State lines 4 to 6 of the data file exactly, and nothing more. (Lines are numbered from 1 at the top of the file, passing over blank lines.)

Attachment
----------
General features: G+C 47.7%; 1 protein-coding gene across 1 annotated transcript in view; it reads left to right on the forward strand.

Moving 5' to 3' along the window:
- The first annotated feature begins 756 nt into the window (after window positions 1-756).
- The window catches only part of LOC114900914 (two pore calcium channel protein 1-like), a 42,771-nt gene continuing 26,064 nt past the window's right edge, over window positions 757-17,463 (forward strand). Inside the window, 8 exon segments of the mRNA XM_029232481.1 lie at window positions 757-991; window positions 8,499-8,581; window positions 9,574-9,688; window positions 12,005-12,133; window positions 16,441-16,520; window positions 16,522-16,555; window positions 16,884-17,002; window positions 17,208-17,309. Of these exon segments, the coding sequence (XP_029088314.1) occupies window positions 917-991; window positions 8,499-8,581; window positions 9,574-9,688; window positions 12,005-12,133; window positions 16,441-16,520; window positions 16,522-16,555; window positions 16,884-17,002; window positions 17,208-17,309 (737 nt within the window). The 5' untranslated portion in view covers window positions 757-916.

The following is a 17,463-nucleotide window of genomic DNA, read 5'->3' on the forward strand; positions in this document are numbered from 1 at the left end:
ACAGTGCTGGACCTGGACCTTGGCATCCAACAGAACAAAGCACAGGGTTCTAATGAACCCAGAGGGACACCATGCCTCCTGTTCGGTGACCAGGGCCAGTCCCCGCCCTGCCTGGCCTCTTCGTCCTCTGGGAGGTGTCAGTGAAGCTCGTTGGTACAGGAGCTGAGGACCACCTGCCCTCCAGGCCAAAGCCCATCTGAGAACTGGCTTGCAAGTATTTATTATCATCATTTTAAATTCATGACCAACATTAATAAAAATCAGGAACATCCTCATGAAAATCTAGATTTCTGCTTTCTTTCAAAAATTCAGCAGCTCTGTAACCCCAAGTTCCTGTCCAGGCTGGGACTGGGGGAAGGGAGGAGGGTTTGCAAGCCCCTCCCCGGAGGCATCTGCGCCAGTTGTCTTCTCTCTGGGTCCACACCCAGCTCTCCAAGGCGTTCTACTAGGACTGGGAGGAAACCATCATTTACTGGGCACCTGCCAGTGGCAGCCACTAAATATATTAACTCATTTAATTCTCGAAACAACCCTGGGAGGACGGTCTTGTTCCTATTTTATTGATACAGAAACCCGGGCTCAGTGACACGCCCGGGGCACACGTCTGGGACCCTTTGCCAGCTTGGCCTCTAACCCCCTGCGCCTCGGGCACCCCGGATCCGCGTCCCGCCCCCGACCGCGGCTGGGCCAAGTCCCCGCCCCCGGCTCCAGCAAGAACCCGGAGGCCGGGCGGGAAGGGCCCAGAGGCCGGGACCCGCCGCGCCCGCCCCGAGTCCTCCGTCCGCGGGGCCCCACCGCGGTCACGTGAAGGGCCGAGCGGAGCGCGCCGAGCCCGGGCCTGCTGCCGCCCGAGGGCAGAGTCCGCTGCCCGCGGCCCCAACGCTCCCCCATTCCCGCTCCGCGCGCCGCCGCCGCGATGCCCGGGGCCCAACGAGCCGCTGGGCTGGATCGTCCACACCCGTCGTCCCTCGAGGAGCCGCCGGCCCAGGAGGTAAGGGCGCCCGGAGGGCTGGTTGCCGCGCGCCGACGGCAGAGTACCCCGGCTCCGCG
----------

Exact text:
- The window catches only part of LOC114900914 (two pore calcium channel protein 1-like), a 42,771-nt gene continuing 26,064 nt past the window's right edge, over window positions 757-17,463 (forward strand). Inside the window, 8 exon segments of the mRNA XM_029232481.1 lie at window positions 757-991; window positions 8,499-8,581; window positions 9,574-9,688; window positions 12,005-12,133; window positions 16,441-16,520; window positions 16,522-16,555; window positions 16,884-17,002; window positions 17,208-17,309. Of these exon segments, the coding sequence (XP_029088314.1) occupies window positions 917-991; window positions 8,499-8,581; window positions 9,574-9,688; window positions 12,005-12,133; window positions 16,441-16,520; window positions 16,522-16,555; window positions 16,884-17,002; window positions 17,208-17,309 (737 nt within the window). The 5' untranslated portion in view covers window positions 757-916.

The following is a 17,463-nucleotide window of genomic DNA, read 5'->3' on the forward strand; positions in this document are numbered from 1 at the left end:
ACAGTGCTGGACCTGGACCTTGGCATCCAACAGAACAAAGCACAGGGTTCTAATGAACCCAGAGGGACACCATGCCTCCTGTTCGGTGACCAGGGCCAGTCCCCGCCCTGCCTGGCCTCTTCGTCCTCTGGGAGGTGTCAGTGAAGCTCGTTGGTACAGGAGCTGAGGACCACCTGCCCTCCAGGCCAAAGCCCATCTGAGAACTGGCTTGCAAGTATTTATTATCATCATTTTAAATTCATGACCAACATTAATAAAAATCAGGAACATCCTCATGAAAATCTAGATTTCTGCTTTCTTTCAAAAATTCAGCAGCTCTGTAACCCCAAGTTCCTGTCCAGGCTGGGACTGGGGGAAGGGAGGAGGGTTTGCAAGCCCCTCCCCGGAGGCATCTGCGCCAGTTGTCTTCTCTCTGGGTCCACACCCAGCTCTCCAAGGCGTTCTACTAGGACTGGGAGGAAACCATCATTTACTGGGCACCTGCCAGTGGCAGCCACTAAATATATTAACTCATTTAATTCTCGAAACAACCCTGGGAGGACGGTCTTGTTCCTATTTTATTGATACAGAAACCCGGGCTCAGTGACACGCCCGGGGCACACGTCTGGGACCCTTTGCCAGCTTGGCCTCTAACCCCCTGCGCCTCGGGCACCCCGGATCCGCGTCCCGCCCCCGACCGCGGCTGGGCCAAGTCCCCGCCCCCGGCTCCAGCAAGAACCCGGAGGCCGGGCGGGAAGGGCCCAGAGGCCGGGACCCGCCGCGCCCGCCCCGAGTCCTCCGTCCGCGGGGCCCCACCGCGGTCACGTGAAGGGCCGAGCGGAGCGCGCCGAGCCCGGGCCTGCTGCCGCCCGAGGGCAGAGTCCGCTGCCCGCGGCCCCAACGCTCCCCCATTCCCGCTCCGCGCGCCGCCGCCGCGATGCCCGGGGCCCAACGAGCCGCTGGGCTGGATCGTCCACACCCGTCGTCCCTCGAGGAGCCGCCGGCCCAGGAGGTAAGGGCGCCCGGAGGGCTGGTTGCCGCGCGCCGACGGCAGAGTACCCCGGCTCCGCG